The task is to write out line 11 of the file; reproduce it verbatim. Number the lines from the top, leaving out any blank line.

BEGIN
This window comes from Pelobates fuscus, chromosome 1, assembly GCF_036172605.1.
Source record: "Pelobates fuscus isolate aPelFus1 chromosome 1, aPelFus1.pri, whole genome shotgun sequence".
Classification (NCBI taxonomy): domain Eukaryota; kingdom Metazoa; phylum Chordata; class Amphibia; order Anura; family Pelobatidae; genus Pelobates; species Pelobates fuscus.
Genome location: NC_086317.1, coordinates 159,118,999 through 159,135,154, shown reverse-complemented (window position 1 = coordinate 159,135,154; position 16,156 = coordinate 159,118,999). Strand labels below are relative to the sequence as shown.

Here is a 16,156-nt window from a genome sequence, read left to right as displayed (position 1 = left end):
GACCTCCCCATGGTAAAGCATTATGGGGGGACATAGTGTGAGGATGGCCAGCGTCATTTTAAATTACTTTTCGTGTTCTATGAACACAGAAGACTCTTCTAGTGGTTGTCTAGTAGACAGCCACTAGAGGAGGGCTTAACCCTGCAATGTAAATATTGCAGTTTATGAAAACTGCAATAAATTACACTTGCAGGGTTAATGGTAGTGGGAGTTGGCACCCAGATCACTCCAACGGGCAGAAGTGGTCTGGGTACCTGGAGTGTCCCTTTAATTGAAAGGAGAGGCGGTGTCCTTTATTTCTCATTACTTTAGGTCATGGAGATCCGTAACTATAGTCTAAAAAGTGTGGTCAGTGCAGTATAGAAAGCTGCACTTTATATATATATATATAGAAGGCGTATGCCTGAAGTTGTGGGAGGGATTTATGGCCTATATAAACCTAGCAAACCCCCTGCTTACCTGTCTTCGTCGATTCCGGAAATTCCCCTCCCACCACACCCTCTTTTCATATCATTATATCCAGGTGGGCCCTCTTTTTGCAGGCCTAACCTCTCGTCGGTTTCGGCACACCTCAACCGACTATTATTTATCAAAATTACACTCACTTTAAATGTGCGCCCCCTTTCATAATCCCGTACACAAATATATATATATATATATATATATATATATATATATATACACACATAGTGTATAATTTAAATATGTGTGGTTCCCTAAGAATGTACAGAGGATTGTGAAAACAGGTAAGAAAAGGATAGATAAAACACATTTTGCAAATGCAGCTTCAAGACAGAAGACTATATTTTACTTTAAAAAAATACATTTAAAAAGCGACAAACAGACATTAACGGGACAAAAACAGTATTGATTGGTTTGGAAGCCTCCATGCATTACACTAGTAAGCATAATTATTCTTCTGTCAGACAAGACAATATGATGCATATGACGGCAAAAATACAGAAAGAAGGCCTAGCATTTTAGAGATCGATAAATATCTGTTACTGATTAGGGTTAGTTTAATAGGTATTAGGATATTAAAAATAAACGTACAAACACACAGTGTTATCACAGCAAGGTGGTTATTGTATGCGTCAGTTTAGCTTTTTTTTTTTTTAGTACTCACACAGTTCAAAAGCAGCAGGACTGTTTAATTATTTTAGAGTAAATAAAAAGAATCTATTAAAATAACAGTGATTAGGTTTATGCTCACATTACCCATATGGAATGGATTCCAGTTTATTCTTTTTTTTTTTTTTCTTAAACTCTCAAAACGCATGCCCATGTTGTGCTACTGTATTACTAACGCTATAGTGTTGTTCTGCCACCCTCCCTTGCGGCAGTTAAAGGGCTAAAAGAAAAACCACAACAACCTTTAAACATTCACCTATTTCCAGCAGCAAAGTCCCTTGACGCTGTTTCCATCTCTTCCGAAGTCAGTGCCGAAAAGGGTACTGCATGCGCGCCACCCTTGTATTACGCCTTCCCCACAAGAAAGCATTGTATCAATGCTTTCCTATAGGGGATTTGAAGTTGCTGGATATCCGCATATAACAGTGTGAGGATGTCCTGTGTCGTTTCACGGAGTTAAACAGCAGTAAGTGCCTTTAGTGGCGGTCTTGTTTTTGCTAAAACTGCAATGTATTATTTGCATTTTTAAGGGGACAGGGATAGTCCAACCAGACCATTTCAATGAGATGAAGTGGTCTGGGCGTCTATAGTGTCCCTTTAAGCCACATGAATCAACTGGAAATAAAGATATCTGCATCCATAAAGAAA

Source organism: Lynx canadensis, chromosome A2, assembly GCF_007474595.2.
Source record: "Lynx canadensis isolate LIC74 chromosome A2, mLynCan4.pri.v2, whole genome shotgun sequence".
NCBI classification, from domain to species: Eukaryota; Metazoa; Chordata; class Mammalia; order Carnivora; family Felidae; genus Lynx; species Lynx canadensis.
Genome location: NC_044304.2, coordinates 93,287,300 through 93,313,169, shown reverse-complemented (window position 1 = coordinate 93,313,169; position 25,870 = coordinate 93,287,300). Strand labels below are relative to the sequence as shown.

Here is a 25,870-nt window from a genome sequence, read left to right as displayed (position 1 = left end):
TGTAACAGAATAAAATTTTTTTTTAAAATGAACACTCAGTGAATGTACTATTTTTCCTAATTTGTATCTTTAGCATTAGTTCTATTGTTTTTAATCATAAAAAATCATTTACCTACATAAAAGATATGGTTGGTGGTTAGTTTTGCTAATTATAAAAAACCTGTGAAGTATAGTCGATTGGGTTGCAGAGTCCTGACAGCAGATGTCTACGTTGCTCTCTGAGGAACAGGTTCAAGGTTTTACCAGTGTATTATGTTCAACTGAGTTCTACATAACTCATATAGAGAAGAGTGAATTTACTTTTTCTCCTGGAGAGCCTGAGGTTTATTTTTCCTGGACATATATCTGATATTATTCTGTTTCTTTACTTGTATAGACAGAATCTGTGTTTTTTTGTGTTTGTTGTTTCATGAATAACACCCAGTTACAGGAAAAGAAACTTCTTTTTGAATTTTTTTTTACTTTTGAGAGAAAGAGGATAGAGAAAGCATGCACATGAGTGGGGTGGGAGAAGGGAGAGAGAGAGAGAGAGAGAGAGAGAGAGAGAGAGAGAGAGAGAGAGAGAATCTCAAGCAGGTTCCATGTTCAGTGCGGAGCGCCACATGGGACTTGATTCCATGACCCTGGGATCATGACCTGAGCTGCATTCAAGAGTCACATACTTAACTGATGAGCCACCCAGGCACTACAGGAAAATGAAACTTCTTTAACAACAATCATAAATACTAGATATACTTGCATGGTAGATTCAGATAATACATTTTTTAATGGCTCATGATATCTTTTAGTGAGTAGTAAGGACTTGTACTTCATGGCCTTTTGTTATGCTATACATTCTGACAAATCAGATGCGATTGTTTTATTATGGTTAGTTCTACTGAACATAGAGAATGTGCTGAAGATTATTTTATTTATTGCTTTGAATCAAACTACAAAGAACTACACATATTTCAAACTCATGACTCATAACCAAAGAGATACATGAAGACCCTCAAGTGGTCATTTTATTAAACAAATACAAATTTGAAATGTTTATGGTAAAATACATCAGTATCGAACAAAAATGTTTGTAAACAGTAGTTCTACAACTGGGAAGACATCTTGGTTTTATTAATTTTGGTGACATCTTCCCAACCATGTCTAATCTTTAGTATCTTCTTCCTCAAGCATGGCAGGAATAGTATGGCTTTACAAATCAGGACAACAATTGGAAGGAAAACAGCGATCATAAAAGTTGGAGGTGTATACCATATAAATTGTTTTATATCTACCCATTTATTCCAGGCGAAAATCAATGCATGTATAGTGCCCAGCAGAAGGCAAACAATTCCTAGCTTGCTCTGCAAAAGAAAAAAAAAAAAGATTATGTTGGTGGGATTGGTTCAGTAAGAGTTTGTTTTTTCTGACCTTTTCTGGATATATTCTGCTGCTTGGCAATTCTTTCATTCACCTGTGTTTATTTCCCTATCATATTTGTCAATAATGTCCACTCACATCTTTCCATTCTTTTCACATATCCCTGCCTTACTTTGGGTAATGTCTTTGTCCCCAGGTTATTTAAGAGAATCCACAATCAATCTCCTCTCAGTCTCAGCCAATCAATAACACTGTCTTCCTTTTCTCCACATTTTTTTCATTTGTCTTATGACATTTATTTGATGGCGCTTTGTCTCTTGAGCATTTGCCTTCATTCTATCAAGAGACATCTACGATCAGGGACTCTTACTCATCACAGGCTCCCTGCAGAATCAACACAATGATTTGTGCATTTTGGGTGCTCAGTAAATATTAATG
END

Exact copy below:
Here is a 25,870-nt window from a genome sequence, read left to right as displayed (position 1 = left end):